Of course, the Western New Left is not responsible for Trotsky’s red terror. But it is fighting with soft means for a world in which the ‘Oedipal’ decay of civilisation will occur. By doing so, it is providing fuel to Stalin’s heir, Putin.
Every country has a distinct historical memory. The case of Joseph Stalin (soon, on 5 March 2023, it will be 70 years since his death) is one example of this. While in Poland and many other parts of the world this politician is regarded as a murderer, in Russia he is seen as at least an ambivalent figure.
To find out the difference, it is enough to delve into the Kremlin’s interpretations of the past. In turn, they can be summarised as follows: it is true that Stalin caused many citizens of the USSR to suffer terrible repressions, but at the same time he was an outstanding state leader, thanks to whom the Third Reich was defeated, so the Poles should be grateful to him. This assessment of the bloody dictator has been perpetuated in Russia for more than two decades, a period marked by the four terms of Vladimir Putin’s presidency.
Earlier, especially in the late 1980s and early 1990s, hopes were alive that Russians, in bidding farewell to the ’empire of evil’, would not relativise the Stalinist era and unequivocally reject its legacy. The issue of accountability was present in Russian public debate at the time. But even then, after all, there was no shortage of voices in defence of Stalin. And among his advocates were not only communists, but also people such as the philosopher and Moscow University professor Alexander Panarin, who died in 2003.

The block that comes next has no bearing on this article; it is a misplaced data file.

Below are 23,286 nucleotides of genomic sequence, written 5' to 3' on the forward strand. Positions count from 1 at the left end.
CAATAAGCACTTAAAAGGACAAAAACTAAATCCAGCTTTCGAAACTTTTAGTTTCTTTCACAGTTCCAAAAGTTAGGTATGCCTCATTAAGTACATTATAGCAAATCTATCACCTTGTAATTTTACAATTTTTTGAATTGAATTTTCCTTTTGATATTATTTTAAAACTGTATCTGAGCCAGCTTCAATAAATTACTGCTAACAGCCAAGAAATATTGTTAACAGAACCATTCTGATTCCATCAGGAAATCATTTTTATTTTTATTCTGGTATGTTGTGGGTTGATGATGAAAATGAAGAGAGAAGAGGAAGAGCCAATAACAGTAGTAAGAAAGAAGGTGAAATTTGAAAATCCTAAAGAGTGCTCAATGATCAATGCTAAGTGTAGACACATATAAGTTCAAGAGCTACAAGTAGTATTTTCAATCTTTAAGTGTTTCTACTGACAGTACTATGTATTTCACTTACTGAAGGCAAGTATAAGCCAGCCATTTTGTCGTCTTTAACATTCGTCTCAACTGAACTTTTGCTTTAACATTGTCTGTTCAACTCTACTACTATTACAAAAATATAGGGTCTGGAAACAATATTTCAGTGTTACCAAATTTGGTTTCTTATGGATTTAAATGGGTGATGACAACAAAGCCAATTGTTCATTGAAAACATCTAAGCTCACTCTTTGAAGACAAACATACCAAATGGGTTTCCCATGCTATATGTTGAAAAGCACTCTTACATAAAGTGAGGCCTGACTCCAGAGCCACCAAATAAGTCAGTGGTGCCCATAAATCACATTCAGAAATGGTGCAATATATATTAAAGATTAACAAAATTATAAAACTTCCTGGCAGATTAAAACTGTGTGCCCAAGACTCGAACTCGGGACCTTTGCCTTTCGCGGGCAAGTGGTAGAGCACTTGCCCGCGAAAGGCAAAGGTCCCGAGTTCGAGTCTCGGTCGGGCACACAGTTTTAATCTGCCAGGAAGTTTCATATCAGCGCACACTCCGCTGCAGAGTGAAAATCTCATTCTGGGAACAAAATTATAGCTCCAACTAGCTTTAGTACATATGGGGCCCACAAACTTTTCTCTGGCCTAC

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Those promoting the thinker’s work in Russia claim that he was a perennial oppositionist: during the Soviet era, he positioned himself as a liberal dissident (even though he made his academic career in institutions disseminating the official doctrine of the Soviet state), and later became a ‘patriot’ convinced of Russia’s separate, because Orthodox, identity and speaking out against Western globalism.
Father of the Russian nation
On the occasion of the 50th anniversary of Stalin’s death, Panarin published an essay in the left-nationalist weekly “Zawtra”, entitled “On the Sovereign-Father and the liberal bearers of the ‘Oedipus complex”. This text is an expression of the author’s disapproval of those Russians who condemn the ‘Great Linguist’ as a bloody tyrant. But what is intriguing and original is that Panarin reached for arguments not from Marxism-Leninism, but from… psychoanalysis.
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– Filip Memches